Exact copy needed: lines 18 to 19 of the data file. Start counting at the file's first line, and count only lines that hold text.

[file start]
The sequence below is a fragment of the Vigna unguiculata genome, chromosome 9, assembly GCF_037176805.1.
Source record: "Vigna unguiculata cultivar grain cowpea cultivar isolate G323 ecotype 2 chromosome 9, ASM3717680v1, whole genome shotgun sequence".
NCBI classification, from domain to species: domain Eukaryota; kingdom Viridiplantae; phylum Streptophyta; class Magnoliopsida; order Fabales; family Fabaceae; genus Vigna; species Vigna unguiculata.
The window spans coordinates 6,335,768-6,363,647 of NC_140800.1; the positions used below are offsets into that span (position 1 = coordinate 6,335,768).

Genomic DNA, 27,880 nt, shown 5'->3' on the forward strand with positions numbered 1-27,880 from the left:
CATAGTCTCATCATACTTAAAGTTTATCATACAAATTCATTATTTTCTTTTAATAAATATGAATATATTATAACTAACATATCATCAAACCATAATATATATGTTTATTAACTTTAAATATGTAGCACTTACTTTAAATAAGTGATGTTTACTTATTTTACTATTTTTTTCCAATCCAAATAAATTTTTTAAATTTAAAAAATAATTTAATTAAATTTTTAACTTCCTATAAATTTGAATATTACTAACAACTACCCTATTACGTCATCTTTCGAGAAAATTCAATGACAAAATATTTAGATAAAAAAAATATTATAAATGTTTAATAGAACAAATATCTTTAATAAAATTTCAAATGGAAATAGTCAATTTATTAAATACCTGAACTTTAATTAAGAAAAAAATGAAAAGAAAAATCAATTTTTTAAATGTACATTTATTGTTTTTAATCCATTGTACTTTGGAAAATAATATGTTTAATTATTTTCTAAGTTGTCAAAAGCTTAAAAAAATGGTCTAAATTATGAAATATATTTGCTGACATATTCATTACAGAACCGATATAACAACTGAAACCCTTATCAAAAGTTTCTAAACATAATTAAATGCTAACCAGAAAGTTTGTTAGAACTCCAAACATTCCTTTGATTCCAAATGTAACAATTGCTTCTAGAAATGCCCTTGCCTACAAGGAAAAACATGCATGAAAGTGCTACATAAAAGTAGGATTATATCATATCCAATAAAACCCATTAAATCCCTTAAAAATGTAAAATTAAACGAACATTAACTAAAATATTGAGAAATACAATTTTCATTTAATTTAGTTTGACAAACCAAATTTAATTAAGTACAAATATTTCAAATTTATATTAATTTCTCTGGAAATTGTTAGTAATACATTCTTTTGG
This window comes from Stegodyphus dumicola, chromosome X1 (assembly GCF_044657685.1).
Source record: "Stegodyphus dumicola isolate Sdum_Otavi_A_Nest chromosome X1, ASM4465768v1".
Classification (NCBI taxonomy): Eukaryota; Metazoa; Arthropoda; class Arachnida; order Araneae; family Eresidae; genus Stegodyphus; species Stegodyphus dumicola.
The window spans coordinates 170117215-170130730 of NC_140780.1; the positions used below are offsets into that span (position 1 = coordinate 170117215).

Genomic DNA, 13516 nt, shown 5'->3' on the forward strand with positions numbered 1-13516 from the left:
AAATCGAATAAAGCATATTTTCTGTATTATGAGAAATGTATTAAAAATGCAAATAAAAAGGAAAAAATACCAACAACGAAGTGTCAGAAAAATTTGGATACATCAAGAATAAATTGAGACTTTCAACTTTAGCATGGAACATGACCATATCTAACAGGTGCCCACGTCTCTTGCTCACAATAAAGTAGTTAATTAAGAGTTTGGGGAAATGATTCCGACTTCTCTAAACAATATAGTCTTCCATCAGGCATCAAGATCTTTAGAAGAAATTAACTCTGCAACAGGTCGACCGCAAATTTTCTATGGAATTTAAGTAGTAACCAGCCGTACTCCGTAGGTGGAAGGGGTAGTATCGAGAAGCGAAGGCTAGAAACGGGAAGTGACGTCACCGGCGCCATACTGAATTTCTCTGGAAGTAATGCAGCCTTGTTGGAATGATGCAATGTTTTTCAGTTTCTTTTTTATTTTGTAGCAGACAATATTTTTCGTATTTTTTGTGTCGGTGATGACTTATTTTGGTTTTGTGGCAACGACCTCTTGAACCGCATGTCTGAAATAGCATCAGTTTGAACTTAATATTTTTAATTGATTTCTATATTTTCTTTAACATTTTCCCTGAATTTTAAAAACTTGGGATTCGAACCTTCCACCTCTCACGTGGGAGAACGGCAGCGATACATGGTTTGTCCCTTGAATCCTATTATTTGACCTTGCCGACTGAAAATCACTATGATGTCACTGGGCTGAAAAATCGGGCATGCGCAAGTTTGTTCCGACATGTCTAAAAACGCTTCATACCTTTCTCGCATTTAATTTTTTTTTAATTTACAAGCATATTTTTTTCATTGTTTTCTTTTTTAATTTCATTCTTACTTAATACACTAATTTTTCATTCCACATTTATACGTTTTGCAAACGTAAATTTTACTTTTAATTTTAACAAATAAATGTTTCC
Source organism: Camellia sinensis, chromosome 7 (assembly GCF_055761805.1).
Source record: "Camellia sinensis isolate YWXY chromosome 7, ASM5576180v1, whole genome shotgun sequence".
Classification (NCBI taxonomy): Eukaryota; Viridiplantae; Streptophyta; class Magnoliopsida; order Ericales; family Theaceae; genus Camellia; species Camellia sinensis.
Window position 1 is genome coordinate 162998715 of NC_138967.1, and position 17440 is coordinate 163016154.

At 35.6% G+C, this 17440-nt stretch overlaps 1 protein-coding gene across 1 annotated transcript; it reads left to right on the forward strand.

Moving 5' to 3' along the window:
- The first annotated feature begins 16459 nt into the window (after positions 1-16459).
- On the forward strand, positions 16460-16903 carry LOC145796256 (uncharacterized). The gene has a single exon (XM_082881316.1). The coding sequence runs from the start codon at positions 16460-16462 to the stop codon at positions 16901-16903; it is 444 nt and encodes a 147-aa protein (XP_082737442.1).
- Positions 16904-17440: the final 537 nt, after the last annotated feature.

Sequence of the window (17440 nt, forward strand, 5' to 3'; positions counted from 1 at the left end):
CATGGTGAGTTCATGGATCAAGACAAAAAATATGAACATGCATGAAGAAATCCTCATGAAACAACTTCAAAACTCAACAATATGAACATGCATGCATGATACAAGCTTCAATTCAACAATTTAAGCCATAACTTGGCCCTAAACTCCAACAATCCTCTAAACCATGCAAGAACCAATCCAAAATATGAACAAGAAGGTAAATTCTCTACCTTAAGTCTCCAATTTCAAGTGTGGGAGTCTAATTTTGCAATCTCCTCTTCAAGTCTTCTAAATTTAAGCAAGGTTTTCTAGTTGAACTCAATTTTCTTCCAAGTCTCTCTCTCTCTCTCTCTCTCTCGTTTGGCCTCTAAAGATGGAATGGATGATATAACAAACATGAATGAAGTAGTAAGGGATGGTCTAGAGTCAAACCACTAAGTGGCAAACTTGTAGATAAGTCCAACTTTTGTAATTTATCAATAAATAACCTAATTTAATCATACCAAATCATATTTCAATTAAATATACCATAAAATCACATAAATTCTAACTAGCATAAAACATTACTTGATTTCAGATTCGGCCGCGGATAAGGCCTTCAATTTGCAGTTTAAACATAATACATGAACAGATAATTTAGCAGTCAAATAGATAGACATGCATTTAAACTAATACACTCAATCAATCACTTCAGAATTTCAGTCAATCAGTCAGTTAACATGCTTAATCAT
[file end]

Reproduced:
Moving 5' to 3' along the window:
- The first annotated feature begins 16459 nt into the window (after positions 1-16459).